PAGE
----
Why independent prescribing was not recommended

Following the close of the consultation, responses received were collated and analysed. The responses were considered by both the Commission on Human Medicines (CHM) and Medicines and Healthcare Products Regulatory Agency (MHRA), who felt unable to recommend independent prescribing for advanced paramedics at present.

The reasons for this decision were concerns over the wide range of conditions encountered by advanced paramedics and whether they could demonstrate evidence of adequate training and competency to diagnose the conditions that will be prescribed for. Additionally, there were notable concerns over the definition of an advanced paramedic practitioner, as this appears to vary between allied health professionals.

As a result, The CHM felt that independent prescribing might represent a risk to patient safety; for example, and in context with the lack of available evidence of competency at the time, if the wrong diagnosis was made and an inappropriate treatment was prescribed. They also felt that some of the examples cited to demonstrate a need for independent prescribing were not sufficiently robust.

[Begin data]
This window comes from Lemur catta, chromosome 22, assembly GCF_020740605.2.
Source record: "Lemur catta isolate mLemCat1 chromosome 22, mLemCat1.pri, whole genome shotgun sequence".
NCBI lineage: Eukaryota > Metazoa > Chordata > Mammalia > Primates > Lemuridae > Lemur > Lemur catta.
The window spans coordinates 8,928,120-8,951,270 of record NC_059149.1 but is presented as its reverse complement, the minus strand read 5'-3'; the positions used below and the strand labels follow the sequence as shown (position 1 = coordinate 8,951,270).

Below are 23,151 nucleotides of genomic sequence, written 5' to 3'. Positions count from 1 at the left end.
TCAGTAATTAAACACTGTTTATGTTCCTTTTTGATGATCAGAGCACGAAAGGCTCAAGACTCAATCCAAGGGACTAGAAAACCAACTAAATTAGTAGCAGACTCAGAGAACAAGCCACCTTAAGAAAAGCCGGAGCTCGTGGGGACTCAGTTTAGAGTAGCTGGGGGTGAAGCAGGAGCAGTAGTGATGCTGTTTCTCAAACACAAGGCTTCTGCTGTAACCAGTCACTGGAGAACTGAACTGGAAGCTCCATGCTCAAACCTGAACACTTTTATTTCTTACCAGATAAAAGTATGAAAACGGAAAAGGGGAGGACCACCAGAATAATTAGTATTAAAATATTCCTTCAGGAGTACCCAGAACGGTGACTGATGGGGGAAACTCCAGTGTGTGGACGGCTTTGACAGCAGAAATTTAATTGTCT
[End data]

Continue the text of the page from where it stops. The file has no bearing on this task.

Considering the possibility of independent prescribing

The College of Paramedics expressed disappointment that the CHM was unable to recommend independent prescribing for advanced paramedics at the present time, and has said it will continue its support and commitment to work with the project, and with NHS England this year to address the very legitimate comments made by the CHM. The college also said it would give regular updates to its members on the progress of the work.

Speaking on the possible future for independent prescribing by advanced paramedics, Andy Collen, medicines and prescribing project lead for the College of Paramedics, said:

‘We absolutely think that advanced paramedics have got a role as independent prescribers. The journey for any profession to undertake independent prescribing has to be done so with absolute rigour and consideration for patient safety. We need to provide reassurance that what is being proposed is going to benefit patients completely and that any risks are understood. Although it is disappointing, we absolutely welcome the feedback from CHM and we are continuing to work to answer the concerns the CHM have, and that is being supported by NHS England.’

Gerry Egan, chief executive officer of the College of Paramedics, said:

‘The College has a clear definition of the advanced paramedic role in terms of competencies and education and is working to make this the accepted definition both across the NHS and in the private health sector.